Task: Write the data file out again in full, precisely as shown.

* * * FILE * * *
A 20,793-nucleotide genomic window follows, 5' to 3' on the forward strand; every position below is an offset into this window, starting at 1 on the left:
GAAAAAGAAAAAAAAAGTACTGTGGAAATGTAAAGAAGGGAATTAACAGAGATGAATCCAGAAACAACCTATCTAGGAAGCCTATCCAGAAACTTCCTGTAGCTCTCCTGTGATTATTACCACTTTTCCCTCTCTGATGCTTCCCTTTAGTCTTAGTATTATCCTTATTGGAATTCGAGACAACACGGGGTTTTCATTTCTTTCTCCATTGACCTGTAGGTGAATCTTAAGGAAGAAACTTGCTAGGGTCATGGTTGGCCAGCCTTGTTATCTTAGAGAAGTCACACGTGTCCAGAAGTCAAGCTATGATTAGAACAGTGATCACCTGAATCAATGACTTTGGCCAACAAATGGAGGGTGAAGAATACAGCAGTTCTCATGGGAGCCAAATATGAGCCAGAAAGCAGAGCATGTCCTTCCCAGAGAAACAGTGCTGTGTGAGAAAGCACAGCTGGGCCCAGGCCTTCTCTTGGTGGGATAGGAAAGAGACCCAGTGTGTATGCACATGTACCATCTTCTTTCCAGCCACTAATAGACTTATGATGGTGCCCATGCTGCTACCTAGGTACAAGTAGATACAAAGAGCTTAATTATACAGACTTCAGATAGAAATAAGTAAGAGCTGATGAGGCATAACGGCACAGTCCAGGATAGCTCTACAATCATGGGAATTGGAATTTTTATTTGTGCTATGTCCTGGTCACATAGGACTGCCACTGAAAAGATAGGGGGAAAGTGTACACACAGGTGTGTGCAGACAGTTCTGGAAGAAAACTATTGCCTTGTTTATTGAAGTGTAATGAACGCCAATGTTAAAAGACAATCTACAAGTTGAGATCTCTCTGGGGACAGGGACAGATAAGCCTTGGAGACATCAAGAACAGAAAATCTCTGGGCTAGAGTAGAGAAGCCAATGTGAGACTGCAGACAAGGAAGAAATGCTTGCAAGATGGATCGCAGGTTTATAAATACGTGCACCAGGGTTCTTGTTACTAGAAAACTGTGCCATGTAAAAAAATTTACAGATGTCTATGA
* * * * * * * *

A 20,793-nucleotide genomic window follows, 5' to 3' on the forward strand; every position below is an offset into this window, starting at 1 on the left:
GAAAAAGAAAAAAAAAGTACTGTGGAAATGTAAAGAAGGGAATTAACAGAGATGAATCCAGAAACAACCTATCTAGGAAGCCTATCCAGAAACTTCCTGTAGCTCTCCTGTGATTATTACCACTTTTCCCTCTCTGATGCTTCCCTTTAGTCTTAGTATTATCCTTATTGGAATTCGAGACAACACGGGGTTTTCATTTCTTTCTCCATTGACCTGTAGGTGAATCTTAAGGAAGAAACTTGCTAGGGTCATGGTTGGCCAGCCTTGTTATCTTAGAGAAGTCACACGTGTCCAGAAGTCAAGCTATGATTAGAACAGTGATCACCTGAATCAATGACTTTGGCCAACAAATGGAGGGTGAAGAATACAGCAGTTCTCATGGGAGCCAAATATGAGCCAGAAAGCAGAGCATGTCCTTCCCAGAGAAACAGTGCTGTGTGAGAAAGCACAGCTGGGCCCAGGCCTTCTCTTGGTGGGATAGGAAAGAGACCCAGTGTGTATGCACATGTACCATCTTCTTTCCAGCCACTAATAGACTTATGATGGTGCCCATGCTGCTACCTAGGTACAAGTAGATACAAAGAGCTTAATTATACAGACTTCAGATAGAAATAAGTAAGAGCTGATGAGGCATAACGGCACAGTCCAGGATAGCTCTACAATCATGGGAATTGGAATTTTTATTTGTGCTATGTCCTGGTCACATAGGACTGCCACTGAAAAGATAGGGGGAAAGTGTACACACAGGTGTGTGCAGACAGTTCTGGAAGAAAACTATTGCCTTGTTTATTGAAGTGTAATGAACGCCAATGTTAAAAGACAATCTACAAGTTGAGATCTCTCTGGGGACAGGGACAGATAAGCCTTGGAGACATCAAGAACAGAAAATCTCTGGGCTAGAGTAGAGAAGCCAATGTGAGACTGCAGACAAGGAAGAAATGCTTGCAAGATGGATCGCAGGTTTATAAATACGTGCACCAGGGTTCTTGTTACTAGAAAACTGTGCCATGTAAAAAAATTTACAGATGTCTATGA